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CAPE TOWN – The South Korean giant Samsung has just launched another set of shiny things for its followers. 

However, the only noteworthy new thing to come out of the Samsung stable is a device that could be a trendsetter for the smartphone market, a foldable device, the Galaxy Fold.

The phone has two screens – a smaller one and a larger one – with a hinge in the middle containing multiple interlocking gears. When folded up, the viewable screen measures 4.6 inches (11.68cm). 

Unfolding the device reveals its 7.3-inch display, which is the size of a tablet screen.

While this move by Samsung signals an introduction of a new segment and category in smart device products, as other tech product companies may also create similar devices, it also signals the end of innovation in the smartphone space. 

Gartner recently released research that showed global smartphone sales stalling, particularly in the fourth quarter of 2018, with growth of just 0.1 percent over 2017’s holiday quarter, and 408.4 million units shipped. 

Gartner also said that Apple recorded its worst quarterly decline (11.8 percent) since the first quarter of 2016.

This points to an industry that is going nowhere and is in need of serious innovation. Consumers are getting tired of renewing devices every six months. 

The recently launched products highlight a need for consumers to rethink their acquisition of these devices. Designers of these products also need a different design approach.

Does society really need devices that are introduced by these tech giants?

Is there a need for different better products?

Tech giants that produce digital devices need to bring to an end the planned obsolescence model. The practice is to design a product with an artificially limited useful life, so it will become obsolete. Society is crying for products with a longer lifespan. Our environment demands that less is produced for the sake of our planet.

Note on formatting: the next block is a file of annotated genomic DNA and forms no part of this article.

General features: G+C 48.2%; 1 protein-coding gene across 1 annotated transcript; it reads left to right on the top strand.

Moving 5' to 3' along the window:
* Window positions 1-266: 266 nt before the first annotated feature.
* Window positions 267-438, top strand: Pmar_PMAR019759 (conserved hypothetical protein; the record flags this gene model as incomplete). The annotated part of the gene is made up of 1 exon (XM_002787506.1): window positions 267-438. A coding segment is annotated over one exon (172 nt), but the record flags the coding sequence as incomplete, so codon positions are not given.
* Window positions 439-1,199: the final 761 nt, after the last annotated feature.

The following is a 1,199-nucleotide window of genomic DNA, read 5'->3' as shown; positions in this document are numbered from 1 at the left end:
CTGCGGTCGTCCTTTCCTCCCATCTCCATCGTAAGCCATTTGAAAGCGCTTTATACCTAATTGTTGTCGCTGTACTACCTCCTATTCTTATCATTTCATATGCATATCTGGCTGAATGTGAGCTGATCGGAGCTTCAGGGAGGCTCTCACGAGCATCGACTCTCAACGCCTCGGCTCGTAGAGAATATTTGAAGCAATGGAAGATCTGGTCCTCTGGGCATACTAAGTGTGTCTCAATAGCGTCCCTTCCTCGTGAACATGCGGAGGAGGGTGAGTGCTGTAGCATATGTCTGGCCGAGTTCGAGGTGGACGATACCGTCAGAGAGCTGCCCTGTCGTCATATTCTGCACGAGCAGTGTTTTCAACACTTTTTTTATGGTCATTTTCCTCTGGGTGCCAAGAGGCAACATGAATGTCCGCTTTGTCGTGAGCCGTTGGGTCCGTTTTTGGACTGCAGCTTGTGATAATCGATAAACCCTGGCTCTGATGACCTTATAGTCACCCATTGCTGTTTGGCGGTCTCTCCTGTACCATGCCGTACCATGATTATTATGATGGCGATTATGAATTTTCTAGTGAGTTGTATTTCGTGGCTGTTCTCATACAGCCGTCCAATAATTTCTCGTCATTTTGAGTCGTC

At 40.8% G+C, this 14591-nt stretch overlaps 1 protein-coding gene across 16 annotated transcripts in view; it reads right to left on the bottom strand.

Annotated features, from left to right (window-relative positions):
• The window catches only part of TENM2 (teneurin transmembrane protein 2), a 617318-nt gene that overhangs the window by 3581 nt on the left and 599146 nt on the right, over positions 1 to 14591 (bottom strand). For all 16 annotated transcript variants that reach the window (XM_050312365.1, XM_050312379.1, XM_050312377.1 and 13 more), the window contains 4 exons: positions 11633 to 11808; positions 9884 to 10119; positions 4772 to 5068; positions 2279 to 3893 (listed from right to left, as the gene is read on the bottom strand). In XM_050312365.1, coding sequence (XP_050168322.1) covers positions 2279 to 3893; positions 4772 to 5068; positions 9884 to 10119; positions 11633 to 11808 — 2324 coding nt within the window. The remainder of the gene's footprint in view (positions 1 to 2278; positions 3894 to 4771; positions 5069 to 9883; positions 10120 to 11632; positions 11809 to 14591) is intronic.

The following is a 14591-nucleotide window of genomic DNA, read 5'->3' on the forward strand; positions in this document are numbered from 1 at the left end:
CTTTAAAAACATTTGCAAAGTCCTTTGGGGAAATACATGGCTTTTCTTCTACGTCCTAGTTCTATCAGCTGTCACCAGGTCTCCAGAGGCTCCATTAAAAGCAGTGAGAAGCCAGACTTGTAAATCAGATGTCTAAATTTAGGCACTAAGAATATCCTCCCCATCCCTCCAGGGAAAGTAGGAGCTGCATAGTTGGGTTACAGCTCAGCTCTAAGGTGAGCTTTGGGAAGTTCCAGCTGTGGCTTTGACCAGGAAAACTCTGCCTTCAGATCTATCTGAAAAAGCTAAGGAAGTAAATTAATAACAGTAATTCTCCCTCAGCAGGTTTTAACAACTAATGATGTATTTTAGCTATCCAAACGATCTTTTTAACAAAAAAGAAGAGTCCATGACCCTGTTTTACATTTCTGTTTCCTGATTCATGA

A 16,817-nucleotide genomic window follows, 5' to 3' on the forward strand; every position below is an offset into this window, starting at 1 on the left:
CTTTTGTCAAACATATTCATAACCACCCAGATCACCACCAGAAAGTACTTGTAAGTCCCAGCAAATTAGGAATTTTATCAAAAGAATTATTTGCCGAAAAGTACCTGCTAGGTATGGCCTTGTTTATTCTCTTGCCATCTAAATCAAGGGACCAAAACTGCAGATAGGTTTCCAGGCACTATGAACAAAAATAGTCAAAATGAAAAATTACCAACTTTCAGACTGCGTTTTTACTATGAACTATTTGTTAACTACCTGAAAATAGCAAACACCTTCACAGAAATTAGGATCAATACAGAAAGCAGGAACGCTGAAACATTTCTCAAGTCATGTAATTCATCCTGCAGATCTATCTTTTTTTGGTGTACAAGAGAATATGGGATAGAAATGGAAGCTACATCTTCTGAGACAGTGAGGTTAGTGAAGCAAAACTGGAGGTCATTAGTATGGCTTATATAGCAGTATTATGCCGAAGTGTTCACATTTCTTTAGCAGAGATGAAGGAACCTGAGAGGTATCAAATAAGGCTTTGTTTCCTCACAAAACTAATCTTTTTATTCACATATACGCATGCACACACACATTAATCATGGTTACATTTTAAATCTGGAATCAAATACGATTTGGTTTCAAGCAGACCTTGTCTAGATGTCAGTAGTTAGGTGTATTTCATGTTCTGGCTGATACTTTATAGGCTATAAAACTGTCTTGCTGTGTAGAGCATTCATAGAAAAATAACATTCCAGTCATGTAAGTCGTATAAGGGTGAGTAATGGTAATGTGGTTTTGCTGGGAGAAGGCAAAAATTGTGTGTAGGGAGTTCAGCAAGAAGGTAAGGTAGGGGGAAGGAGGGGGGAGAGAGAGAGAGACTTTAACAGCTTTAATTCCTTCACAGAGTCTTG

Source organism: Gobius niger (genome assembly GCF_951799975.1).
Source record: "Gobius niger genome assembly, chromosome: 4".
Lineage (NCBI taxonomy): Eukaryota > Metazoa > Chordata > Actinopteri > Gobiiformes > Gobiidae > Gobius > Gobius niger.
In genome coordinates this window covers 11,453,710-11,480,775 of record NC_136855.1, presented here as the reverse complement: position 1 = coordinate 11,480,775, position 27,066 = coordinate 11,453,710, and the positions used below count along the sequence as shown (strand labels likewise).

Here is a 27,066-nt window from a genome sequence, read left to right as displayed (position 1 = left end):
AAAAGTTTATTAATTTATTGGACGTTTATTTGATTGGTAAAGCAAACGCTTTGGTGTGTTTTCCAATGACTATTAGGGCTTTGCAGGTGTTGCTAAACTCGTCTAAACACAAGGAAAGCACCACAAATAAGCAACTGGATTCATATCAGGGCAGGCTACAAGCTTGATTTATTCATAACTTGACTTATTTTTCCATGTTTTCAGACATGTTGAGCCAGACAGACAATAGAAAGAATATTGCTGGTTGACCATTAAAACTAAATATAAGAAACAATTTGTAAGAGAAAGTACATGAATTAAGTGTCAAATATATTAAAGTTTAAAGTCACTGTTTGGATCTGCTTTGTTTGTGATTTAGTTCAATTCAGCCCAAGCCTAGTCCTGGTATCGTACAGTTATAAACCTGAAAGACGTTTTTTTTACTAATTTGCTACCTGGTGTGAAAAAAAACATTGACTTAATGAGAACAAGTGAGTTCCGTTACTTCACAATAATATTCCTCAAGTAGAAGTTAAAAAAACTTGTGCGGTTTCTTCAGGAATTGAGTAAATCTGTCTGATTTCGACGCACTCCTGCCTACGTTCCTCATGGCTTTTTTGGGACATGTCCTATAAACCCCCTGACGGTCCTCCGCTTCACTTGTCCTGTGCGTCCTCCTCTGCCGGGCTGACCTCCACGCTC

Tech giants that will embrace this principle will last longer. This is perhaps a gap that exists in the digital device market.

Secondly, tech giants need to do something fundamental about the abuse of user privacy through digital devices. 

There’s a need now for devices that will not track every movement and activity of their users. Failure to do this will see more conscious device users moving back to using dumb phones such as Nokia 3310 and others.

A digital device that will truly respect the privacy of its users will be preferred from current devices.

Thirdly, digital devices need to be designed in such a way that they don’t distract their users. Although this should be a personal matter, the severity of this challenge, considering accidents caused by distracted drivers, calls for a design overhaul to enable digital devices to distract users less.

Lastly, devices need to be less expensive if this market is to survive. Perhaps the smart device market needs to start embracing the subscription model. Imagine if a consumer were to acquire a device once and have the ability to change its parts when necessary and according to the user needs. Google tried this model through Project Ara. 

Project Ara was a concept design that reimagined the smartphone as a series of smaller, Lego-style bricks that could be attached, rearranged and swopped out in seconds. This approach was based on high-end PC market models, where various aspects of the computer can be changed endlessly instead of replacing the whole package every couple of years or months.

Although Google suspended this project, it’s time the digital device industry revisits this model. The time is right for the smartphone to be truly reimagined.

Wesley Diphoko is the founder of Kaya Labs and a regular commentator every Friday on SAfm HomeRun show Tech feature. Follow him on Twitter via: @WesleyDiphoko. The views expressed here are his own.